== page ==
Hiring Faculty for the Mission of Private Universities

By John P. Pelissero, PhD

Editor’s Note: This piece has been substantially revised since it was originally published in August 2019.

Another cycle of faculty recruitment is about to commence. As the former Provost and Chief Academic Officer at Loyola University Chicago, I have confronted many questions from deans and faculty members about what it means to “hire for mission.” This is an important question; after all, typically the mission is what distinguishes a Jesuit, Catholic university from public universities, as well as other nonprofit institutions of higher education.  To maintain a distinctive reputation, private institutions—from the Ivy League universities to religiously founded universities to small liberal arts colleges—must nurture their missions in intentional ways. This focus includes offering the best academic programs, presenting innovative modes of learning, choosing excellent leaders, hiring student-focused staff, and recruiting outstanding faculty who will deliver the core academic programs that align with its mission.

In the search for faculty members at religiously-founded institutions, such as our Jesuit colleges and universities, many might assume that “mission-hires” have something to do with recruitment of individuals who will work in academic programs that are related to religious studies, such as the theology department, pastoral studies programs, or a center focused on preserving the legacy of the founders and their contributions to education and society. Some believe that mission hiring pertains to recruitment of campus staff who provide religious services and attend to the spiritual development of students. I have found that many faculty do not accept the view that hiring for the distinctive mission of a private, Catholic and Jesuit university should be a priority when searching for the best faculty member.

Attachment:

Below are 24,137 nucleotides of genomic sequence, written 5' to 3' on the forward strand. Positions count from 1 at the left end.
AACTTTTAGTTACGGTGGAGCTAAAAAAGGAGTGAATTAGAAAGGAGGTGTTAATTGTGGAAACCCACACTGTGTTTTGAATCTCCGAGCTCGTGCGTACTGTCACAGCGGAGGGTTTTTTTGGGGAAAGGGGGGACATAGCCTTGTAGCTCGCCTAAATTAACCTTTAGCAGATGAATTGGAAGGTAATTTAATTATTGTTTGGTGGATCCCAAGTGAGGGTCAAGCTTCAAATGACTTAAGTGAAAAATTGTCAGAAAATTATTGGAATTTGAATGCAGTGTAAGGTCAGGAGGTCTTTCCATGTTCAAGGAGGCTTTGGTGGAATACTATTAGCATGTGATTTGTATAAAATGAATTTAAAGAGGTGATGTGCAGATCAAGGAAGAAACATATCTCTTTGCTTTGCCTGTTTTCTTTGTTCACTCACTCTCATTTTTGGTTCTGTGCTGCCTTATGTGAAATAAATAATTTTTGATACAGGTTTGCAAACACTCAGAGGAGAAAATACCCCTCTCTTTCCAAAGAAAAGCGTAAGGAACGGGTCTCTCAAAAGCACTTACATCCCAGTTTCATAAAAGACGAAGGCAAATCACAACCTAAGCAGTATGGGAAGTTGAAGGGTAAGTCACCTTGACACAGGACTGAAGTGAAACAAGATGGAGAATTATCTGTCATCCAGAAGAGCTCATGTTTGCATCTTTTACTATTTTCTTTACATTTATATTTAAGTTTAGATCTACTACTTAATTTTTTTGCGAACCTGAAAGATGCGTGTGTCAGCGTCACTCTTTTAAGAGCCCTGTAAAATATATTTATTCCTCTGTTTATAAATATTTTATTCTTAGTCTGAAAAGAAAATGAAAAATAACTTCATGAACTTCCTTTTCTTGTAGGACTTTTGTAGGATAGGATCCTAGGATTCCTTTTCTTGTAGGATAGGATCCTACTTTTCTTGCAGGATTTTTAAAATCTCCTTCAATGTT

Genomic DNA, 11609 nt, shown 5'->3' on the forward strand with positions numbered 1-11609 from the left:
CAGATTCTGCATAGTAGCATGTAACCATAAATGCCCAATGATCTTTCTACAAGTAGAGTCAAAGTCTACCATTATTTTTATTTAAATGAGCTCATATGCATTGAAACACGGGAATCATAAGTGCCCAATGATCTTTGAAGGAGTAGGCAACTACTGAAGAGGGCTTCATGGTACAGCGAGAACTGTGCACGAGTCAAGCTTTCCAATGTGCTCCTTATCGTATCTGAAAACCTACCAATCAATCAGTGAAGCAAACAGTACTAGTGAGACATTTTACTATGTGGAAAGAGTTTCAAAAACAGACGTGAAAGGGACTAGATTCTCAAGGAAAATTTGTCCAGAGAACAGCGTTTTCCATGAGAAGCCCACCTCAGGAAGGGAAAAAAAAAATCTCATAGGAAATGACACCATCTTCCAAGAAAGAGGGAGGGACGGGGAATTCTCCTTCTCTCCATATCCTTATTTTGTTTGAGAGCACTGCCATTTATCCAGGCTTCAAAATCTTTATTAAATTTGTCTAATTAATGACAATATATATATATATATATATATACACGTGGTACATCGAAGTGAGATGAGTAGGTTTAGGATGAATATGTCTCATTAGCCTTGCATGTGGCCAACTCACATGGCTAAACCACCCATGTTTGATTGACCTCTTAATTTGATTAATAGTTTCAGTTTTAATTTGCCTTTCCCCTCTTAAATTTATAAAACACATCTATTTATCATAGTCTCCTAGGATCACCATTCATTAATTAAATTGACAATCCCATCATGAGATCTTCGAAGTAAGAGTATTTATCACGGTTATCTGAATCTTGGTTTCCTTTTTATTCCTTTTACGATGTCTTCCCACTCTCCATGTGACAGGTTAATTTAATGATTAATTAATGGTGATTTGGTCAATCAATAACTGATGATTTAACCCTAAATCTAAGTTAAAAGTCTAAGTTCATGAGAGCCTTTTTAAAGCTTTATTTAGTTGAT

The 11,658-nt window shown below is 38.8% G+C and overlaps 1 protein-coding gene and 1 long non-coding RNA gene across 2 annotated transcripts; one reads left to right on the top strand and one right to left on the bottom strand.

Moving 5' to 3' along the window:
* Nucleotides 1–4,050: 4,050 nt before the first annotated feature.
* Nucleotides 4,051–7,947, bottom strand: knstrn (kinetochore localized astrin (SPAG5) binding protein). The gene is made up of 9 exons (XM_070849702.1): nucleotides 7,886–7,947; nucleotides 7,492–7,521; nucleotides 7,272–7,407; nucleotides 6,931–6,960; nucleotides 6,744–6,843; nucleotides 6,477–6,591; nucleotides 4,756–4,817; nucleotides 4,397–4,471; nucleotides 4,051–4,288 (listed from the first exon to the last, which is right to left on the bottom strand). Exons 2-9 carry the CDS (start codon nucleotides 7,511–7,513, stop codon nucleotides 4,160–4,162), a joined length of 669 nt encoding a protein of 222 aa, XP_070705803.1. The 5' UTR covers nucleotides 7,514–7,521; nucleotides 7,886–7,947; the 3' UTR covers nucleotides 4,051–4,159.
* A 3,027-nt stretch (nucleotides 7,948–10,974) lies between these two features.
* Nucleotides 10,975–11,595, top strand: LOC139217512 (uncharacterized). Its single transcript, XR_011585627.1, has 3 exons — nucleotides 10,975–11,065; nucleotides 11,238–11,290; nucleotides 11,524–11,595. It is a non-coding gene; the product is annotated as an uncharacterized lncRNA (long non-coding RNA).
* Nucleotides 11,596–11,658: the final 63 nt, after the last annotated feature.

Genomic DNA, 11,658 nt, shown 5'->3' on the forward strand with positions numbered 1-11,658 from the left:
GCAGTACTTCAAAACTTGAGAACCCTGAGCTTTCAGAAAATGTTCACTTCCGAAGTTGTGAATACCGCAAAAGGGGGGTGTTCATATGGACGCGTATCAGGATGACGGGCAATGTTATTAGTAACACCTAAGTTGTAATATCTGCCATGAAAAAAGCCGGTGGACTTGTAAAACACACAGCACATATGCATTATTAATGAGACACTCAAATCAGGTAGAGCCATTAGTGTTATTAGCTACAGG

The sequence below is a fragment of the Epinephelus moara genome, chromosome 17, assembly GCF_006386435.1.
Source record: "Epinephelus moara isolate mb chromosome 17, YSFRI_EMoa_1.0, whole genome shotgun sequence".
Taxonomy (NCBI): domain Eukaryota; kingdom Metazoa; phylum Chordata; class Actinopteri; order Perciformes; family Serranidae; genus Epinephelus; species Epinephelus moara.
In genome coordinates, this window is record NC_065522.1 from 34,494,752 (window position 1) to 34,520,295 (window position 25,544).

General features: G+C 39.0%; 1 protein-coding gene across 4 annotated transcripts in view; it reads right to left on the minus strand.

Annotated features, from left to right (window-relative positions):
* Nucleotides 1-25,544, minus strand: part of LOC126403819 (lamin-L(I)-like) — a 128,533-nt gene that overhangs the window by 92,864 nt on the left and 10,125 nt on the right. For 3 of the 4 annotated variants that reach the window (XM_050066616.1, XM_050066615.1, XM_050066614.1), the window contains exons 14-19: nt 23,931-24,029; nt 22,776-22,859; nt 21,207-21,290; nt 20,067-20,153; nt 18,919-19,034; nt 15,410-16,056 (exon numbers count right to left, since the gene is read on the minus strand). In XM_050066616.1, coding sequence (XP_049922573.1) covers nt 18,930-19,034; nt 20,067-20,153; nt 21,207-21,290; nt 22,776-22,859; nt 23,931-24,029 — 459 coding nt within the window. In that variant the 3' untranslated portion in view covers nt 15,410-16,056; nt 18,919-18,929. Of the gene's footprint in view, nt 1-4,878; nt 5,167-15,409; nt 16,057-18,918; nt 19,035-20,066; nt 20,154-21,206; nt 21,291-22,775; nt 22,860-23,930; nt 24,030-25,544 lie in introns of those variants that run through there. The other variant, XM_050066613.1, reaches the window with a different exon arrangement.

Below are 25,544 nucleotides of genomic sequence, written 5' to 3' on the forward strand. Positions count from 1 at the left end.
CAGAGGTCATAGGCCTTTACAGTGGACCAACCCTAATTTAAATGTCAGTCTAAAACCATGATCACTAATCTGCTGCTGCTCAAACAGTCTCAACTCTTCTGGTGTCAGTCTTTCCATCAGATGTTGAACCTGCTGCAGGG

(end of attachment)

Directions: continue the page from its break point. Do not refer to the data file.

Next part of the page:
Quite often, this view evolves from a narrow perspective of why we are recruiting a faculty member. The most common—and quite important—goal is to hire the best faculty member for an academic program who can teach and publish research in an academic discipline. That is the primary objective for faculty search committees in the typical tenure-stream faculty hiring process.  Yet, deans and other senior academic leaders often want faculty members who will:  (1) contribute to educating students with competence in a field of study, and (2) embrace the university’s distinctive mission to develop students with a breadth of learning and core values that make them better individuals who will contribute to the good of their workplaces, families, communities, and society.

Faculty Convocation at Loyola University Chicago (Photo:  James C. Svehla ).

Faculty Convocation at Loyola University Chicago (Photo: James C. Svehla).